ĀZĀDĪSTĀN (ĀZĀDĪESTĀN), the title of a Persian educational magazine which came out at Tabrīz in Jawzā, 1299/June-August, 1920.
The magazine was in fact the mouthpiece of Shaikh Moḥammad Ḵīābānī’s rebel government in the educational-cultural field. Ḵīābānī seized power in Tabrīz in April 1920 and controlled the provincial government of Azerbaijan until his defeat and death in September of that year. The first issue of the magazine was brought out on 15 Jawzā 1299/5 June 1920, one month after the historic province had been renamed “Āzādīstān” (Land of freedom) by Ḵīābānī and his followers as a gesture of protest against the giving of the name “Azerbaijan” to the part of Caucasia centered on Bākū.
The magazine was printed under the supervision of the poet and writer Moḥammad Taqī Rafʿat (b. at Tabrīz 1890-91, d. at Qezel Dīzaj September 1920). After completing his studies at Istanbul, Rafʿat had served as a teacher at Trabzon and then at Tabrīz. From the start of the revolt he worked closely with Ḵīābānī. Through articles and poems in Tajaddod (Regeneration), the newspaper which Ḵīābānī published at Tabrīz from April 1917 to August 1920, Rafʿat and other like-minded writers had attempted to initiate a reform of Persian literature and had engaged in controversy with the Tehran periodical Dāneškada. For Āzādīstān, Rafʿat wrote under both his own name and a pseudonym, “Femina.” Shortly after the sanguinary crushing of the revolt and killing of its leader Ḵīābānī, he committed suicide at a village near Tabrīz when little more than thirty years old.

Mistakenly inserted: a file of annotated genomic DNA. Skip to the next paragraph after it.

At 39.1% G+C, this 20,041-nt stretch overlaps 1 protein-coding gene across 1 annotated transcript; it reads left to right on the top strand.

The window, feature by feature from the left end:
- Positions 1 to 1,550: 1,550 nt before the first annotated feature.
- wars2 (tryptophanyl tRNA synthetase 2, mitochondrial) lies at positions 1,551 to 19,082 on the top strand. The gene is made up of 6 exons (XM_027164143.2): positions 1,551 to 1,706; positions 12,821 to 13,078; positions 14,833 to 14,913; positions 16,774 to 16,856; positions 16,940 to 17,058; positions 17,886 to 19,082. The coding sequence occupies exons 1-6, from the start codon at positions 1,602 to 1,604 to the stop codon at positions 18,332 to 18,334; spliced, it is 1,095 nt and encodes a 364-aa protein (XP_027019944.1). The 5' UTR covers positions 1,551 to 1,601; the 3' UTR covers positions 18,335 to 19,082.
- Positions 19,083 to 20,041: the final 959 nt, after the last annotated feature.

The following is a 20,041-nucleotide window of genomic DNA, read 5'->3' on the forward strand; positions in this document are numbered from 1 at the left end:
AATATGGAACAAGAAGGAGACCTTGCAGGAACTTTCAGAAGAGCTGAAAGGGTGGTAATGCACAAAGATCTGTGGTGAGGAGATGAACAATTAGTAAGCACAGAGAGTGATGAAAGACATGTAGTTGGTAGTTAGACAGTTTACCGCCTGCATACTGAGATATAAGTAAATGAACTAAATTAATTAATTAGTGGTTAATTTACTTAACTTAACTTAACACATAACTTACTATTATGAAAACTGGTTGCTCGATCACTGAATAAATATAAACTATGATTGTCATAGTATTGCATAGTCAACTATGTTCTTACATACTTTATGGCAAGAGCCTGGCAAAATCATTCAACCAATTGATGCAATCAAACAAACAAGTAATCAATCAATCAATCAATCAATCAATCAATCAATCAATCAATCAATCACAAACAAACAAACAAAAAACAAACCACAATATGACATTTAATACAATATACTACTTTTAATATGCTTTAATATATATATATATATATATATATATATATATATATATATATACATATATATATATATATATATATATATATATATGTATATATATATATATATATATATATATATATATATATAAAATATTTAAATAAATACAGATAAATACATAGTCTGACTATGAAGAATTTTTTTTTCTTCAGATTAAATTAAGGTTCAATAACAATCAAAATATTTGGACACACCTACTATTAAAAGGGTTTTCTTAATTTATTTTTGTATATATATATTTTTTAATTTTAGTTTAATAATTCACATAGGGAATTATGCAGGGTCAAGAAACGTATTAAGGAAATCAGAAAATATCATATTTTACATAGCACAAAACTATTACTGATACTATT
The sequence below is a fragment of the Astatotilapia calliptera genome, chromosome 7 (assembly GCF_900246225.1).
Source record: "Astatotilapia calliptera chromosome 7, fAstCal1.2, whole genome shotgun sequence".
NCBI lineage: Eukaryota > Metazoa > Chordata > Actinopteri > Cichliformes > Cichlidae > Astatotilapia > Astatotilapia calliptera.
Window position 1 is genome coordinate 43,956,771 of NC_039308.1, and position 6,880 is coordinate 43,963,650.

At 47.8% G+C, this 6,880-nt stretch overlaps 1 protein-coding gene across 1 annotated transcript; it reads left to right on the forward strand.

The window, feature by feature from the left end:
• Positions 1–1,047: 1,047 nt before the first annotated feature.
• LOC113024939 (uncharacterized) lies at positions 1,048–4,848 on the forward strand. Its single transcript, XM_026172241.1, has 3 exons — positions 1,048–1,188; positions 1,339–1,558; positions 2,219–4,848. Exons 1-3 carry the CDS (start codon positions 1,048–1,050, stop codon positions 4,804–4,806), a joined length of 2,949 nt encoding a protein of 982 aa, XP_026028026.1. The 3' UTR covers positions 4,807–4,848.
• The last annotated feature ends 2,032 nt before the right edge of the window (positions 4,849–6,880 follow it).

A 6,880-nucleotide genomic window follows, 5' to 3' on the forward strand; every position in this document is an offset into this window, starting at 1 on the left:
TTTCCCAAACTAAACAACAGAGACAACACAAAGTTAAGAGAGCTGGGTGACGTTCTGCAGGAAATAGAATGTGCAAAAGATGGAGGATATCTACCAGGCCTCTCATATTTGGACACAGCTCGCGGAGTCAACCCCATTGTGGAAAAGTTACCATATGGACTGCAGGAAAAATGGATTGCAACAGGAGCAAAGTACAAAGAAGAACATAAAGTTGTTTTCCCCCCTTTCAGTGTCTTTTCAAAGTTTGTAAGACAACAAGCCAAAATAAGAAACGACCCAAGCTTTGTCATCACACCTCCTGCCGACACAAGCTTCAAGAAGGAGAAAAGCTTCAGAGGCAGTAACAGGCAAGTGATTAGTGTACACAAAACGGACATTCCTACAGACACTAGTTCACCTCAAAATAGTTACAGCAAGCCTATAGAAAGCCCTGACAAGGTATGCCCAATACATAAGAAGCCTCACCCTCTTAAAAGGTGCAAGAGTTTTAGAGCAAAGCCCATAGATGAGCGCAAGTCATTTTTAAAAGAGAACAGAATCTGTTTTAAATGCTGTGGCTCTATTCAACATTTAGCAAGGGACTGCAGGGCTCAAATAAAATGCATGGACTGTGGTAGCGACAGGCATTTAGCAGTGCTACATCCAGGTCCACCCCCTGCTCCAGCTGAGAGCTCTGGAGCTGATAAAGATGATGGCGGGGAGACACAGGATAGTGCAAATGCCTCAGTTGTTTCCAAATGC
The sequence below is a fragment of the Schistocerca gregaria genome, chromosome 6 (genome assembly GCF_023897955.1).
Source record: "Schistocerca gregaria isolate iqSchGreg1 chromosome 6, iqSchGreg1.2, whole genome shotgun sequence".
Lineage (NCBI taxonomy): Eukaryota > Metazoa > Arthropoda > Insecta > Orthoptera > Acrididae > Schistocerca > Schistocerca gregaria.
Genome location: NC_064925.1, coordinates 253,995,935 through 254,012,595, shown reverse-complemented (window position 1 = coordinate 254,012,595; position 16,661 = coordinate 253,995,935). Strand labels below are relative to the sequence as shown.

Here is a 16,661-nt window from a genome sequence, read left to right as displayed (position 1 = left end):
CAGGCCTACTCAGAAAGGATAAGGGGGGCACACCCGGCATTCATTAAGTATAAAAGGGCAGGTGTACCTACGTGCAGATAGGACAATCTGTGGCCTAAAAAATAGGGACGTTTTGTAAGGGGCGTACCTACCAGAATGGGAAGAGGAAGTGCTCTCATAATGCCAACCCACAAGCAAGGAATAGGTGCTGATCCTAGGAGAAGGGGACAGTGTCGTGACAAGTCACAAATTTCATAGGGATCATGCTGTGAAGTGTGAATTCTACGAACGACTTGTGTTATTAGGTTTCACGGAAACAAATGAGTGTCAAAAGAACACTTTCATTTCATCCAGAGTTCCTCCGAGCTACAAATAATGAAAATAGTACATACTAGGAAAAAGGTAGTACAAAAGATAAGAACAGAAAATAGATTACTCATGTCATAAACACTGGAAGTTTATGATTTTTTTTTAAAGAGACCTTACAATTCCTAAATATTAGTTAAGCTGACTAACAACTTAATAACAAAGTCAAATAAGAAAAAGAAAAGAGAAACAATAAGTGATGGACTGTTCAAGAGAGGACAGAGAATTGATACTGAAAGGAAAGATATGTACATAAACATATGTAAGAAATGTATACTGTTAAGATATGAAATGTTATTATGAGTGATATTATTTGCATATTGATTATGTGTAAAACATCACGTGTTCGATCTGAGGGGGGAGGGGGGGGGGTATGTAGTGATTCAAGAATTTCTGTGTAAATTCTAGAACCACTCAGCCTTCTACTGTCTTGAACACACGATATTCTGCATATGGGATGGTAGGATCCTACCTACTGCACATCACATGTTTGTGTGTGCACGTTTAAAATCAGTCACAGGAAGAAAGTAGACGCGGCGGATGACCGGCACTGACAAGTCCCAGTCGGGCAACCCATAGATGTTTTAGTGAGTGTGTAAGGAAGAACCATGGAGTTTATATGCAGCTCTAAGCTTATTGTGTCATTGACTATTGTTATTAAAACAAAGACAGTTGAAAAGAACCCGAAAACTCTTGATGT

Āzādīstān has a special importance in the history of modern Persian literature. It not only sought to give its readers new educational and social insights, but also contributed to the modernization of Persian prose and, above all, to the transformation of the language, content, and form of Persian poetry. The poems of Taqī Raʿfat and the poetess Šams Kasmāʾī which appeared in Āzādīstān are the earliest examples of modernist Persian verse.
Beneath the title on the cover were printed the words “a magazine devoted to the regeneration of literature.” In the first issue of Āzādīstān, Taqī Rafʿat emphasized this point with calls for “sincerity and boldness of innovation” and for a “literary revolution.” The nature of the desirable innovations became a matter of dispute between Āzādīstān and the periodical Kāva (published at Berlin). For various reasons, particularly semantic imprecision and overuse of words borrowed from modern Ottoman Turkish, as well as resistance by conservative elements, the literary reform efforts of Tajaddod and Āzādīstān made no impact at the time. Nevertheless credit is due to these two publications for their pioneering attempt to find new forms and styles of expression.
Āzādīstān was meant to come out once a fortnight, but in the circumstances this was impossible. The first issue bears the date 15 Jawzā 1299/15 June 1920. Some authorities, following Ṣadr-Hāšemī, place its start on 15 Saraṭān, which is a month too late. Altogether three issues of Āzādīstān came out in the course of three months. The fourth issue, dated 21 Sonbola 1299/12 September 1920, was in the press at the time of the suppression of Ḵīābānī’s revolt, but some passages from it are quoted in Y. Āryanpūr’s Az Ṣabā tā Nīmā.
Āzādīstān consisted of fourteen two-column pages measuring 30.5 x 23 cm. Contrary to M. M. Tarbīat’s statement (Dānešmandān, p. 405), it was not lithographed but printed. No illustrations and no advertisements were carried. The price per copy was 30 šāhīs. Annual subscription rates of 18 qerāns in Tabrīz, 20 in other Iranian cities, and 25 abroad were announced.
Incomplete sets of Āzādīstān are preserved in the National Library of Tabrīz and the Central Library of Tehran University.
Y. Āryanpūr, Az Ṣabā tā Nīmā II, Tehran, 1350 Š./1971, pp. 446-64.
M. Ṣadr-Hāšemī, Tārīḵ-ejarāʾed wa majallāt-e Īrān, Isfahan, 1327 Š./1948-1332 Š./1953, no. 111.
M. M. Tarbīat, Dānešmandān-e Āḏarbāījān, Tehran, 1314 Š./1935, p. 405.
Originally Published: December 15, 1987
Last Updated: August 18, 2011
This article is available in print.
Vol. III, Fasc. 2, p. 177